Summer has its dazzle, but some gardens' true colors come out in fall. Check out our ideas for beautiful fall plants.
Viburnums look great when they bloom in spring, but they're also eye-catching in the fall. One of the best viburnums for fall display in the Midwest is American cranberry bush (Viburnum trilobum, left), which bears clusters of ruby-red fruits. Zones 2-7. Another fall garden beauty is arrowwood (Viburnum dentatum), which has clusters of blue-black fruits. Zones 3-8.
Starting in midsummer and blooming to frost, South American verbena (Verbena bonariensis) offers an easy way to add long-blooming color to the landscape. The plant reaches about 6 feet tall and is typically grown in the Midwest as an annual, though it is a perennial in Zones 7-11.
Kale (Brassica oleracea) is a showy plant that thrives in cool temperatures. Plant it in early fall for rich color throughout the season; color will intensify with the first few frosts. Leaves range from pink and purple to green and white; leaf shape can be ruffled, curly or flat. Ornamental cabbage is similar and can be mixed with ornamental kale in a bed or container. Both like full sun and are grown as annuals in the Midwest.
This ornamental grass has distinctive flat, drooping seed heads that emerge green but darken to purple-brown by late summer. Northern sea oats (Chasmanthium latifolium) grow well in full sun to partial shade and typically reach a height of 2-3 feet. The foliage provides winter interest in the landscape and also can be used inside for dried flower arrangements. Zones 5-9.
Ornamental peppers (Capsicum annuum) turn orange, red, white, yellow or purple to spice up fall in the kitchen garden. The colorful annuals like sun and well-drained soil. While technically they are edible, ornamental peppers are grown for their pretty color and not for their taste. Note that they are very hot--wear gloves if you have to handle the fruit.
Chelone plants are called turtleheads because the tubular flowers look like the heads of snapping turtles. This perennial does well in wet, rich soil and prefers partial shade. Plants grow 2-3 feet high and bear pink, rose or white flowers. Zones 4-9.
Hardy sedums are a reliable bloomer found in many Midwest gardens. Plant size, flower color and bloom time vary; popular types for early fall include 'Autumn Joy' (left), 'Frosty Morn', 'Purple Emperor' and 'Meteor.' 'Autumn Joy', especially, is a classic--it grows about 2 feet tall, with flowers that open as dusty pink, then turn rust as they age.
For more details on the best sedums and other succulents for the Midwest, click on the link below.
Miscanthus ornamental grasses form dense clumps of arching foliage with beautiful plumes. Miscanthus sinensis var. purpurascens (left) is known as flame grass because of its orange-red fall color. By winter, its plumes turn creamy white. Like most ornamental grasses, Miscanthus does best in full sun with good drainage but will tolerate some shade. Miscanthus Zones vary by species; Miscanthus sinensis is Zones 4-9.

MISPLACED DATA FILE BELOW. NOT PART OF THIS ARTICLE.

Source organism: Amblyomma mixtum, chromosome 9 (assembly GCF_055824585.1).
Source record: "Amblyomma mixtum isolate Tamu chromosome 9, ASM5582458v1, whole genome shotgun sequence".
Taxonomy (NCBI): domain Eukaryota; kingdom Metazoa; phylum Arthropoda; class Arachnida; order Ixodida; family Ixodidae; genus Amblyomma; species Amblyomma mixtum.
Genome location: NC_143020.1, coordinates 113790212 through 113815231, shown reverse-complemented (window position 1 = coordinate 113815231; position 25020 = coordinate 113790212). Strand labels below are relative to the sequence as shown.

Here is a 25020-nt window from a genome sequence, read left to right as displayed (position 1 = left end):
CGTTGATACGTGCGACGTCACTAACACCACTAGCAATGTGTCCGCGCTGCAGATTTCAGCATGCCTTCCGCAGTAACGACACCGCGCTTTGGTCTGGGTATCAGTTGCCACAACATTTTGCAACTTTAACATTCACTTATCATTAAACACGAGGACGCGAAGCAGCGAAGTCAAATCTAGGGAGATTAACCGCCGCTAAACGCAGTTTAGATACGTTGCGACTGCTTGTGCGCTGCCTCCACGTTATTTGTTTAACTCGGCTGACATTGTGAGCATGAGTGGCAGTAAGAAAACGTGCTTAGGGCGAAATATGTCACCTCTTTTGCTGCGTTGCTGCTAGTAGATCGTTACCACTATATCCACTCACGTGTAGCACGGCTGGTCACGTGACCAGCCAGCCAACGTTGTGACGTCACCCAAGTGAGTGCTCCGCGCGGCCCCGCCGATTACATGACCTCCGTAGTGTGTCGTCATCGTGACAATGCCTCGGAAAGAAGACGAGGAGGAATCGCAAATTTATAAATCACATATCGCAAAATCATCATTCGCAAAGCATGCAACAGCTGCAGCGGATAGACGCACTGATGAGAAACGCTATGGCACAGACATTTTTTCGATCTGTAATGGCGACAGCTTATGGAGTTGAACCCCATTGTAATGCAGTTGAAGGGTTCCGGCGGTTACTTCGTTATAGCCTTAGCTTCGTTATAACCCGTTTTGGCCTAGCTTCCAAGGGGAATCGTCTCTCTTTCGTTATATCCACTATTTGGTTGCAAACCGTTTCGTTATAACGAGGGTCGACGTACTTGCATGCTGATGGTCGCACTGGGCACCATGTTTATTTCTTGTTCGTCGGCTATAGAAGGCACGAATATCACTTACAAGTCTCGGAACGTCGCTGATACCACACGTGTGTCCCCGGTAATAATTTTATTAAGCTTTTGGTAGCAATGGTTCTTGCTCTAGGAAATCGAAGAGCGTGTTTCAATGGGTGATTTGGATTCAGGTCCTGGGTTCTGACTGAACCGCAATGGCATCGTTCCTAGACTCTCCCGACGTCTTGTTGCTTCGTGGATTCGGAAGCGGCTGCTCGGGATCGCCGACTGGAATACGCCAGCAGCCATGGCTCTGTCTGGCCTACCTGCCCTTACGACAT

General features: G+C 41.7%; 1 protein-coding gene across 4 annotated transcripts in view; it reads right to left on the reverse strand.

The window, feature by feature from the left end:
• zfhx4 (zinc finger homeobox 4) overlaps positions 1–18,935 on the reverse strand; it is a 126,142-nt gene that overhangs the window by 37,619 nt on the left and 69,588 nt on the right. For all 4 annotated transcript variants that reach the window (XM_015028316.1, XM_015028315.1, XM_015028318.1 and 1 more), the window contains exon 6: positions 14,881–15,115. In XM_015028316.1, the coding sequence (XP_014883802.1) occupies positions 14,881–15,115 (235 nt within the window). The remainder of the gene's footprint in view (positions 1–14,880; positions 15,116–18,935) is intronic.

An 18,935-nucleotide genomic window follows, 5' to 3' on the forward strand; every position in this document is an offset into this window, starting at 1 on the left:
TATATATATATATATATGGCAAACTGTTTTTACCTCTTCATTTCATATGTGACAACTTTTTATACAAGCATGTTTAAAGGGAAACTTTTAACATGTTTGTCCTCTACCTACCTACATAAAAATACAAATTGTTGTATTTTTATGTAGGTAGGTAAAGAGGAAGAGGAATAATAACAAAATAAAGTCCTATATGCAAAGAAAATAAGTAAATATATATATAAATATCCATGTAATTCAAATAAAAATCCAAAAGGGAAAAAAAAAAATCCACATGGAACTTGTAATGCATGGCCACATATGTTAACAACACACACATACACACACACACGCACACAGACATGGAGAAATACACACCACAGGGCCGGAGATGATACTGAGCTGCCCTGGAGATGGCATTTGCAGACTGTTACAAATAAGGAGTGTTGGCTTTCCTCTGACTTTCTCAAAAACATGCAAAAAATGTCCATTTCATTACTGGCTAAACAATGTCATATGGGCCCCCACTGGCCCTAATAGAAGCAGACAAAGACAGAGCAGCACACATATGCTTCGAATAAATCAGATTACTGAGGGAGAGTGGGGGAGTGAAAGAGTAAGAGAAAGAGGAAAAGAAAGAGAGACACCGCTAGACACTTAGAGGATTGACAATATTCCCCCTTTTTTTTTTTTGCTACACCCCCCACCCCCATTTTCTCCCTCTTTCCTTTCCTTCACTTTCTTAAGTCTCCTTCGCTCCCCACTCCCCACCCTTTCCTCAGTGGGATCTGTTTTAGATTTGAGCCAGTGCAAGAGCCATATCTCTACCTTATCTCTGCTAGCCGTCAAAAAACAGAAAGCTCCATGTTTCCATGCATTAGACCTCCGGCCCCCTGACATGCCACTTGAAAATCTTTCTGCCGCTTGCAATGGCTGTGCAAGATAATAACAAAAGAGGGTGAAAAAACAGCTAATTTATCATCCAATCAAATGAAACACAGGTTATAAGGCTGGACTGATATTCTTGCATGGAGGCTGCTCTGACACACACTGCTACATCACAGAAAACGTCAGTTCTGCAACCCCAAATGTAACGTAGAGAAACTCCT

Asters are charming, classic fall flowers. Aster 'Purple Dome' is disease-resistant and grows 2 feet tall with purple-violet blooms. You'll find asters in shades of pink, blue, purple or white; they vary in height from 1 to 5 feet. Hardiness also varies, but most common types, including 'Purple Dome', are hardy in Zones 4-8.
Beautyberry (Callicarpa) lives up to its name come autumn, when its branches are covered in violet-purple fruits. 'Profusion' boasts loads of purple berries on a 6-foot-tall shrub; 'Early Amethyst' bears purple fruits on a compact 4-foot-tall shrub. Zones 5-9.
Russian sage makes a dramatic statement in the fall garden, with aromatic, silvery foliage topped by lavender-blue flowers. A favorite of butterflies, Russian sage (Perovskia atriplicifolia) can grow to 5 feet, though dwarf varieties such as 'Little Spire' stay closer to 2 feet tall. Zones 5-9.
Monkshood (Aconitum carmichaelii) accents a late-season garden with spikes of purple-blue flowers and finely divided foliage. It grows best in partial shade and moist but well-drained soil. Zones 3-7.
A fantastic choice for the back of the border, Joe Pye weed (Eupatorium) is an imposing plant. In late summer and early autumn, it's topped by clusters of lavender, mauve or white flowers. The plants grow 5 feet or more. Zones 3-9.
Long a favorite for its masses of sunny yellow blooms and low care requirements, black-eye Susan (Rudbeckia fulgida) blooms from late summer to autumn. 'Goldsturm' is a popular, award-winning variety. Most black-eyed Susans grow 3 feet tall and prefer full sun and well-drained soil. Zones 4-9.
A favorite for shady gardens, toad lily (Tricyrtis) offers beautiful blooms at the end of the season. Many varieties have speckled flowers, but 'Tojen' (left) is a more refined, pale lavender-purple variety. 'White Towers' has beautiful white flowers. Most toad lilies grow about 2 feet tall. 'Tojen' and 'White Towers' are hardy in Zones 4-8.
There are more than 200 types of anemone, but one of the most dramatic for the fall garden is Japanese anemone (Anemone x hybrida, shown at left). A towering specimen--to 5 feet--it bears loads of pink or white flowers from late summer to autumn. 'Honorine Jobert' is a favorite; it has beautiful clear white flowers with golden yellow stamens. Anemone can be a bit of a thug, as the roots like to run, but the masses of flowers are worth it. Zones 4-8.
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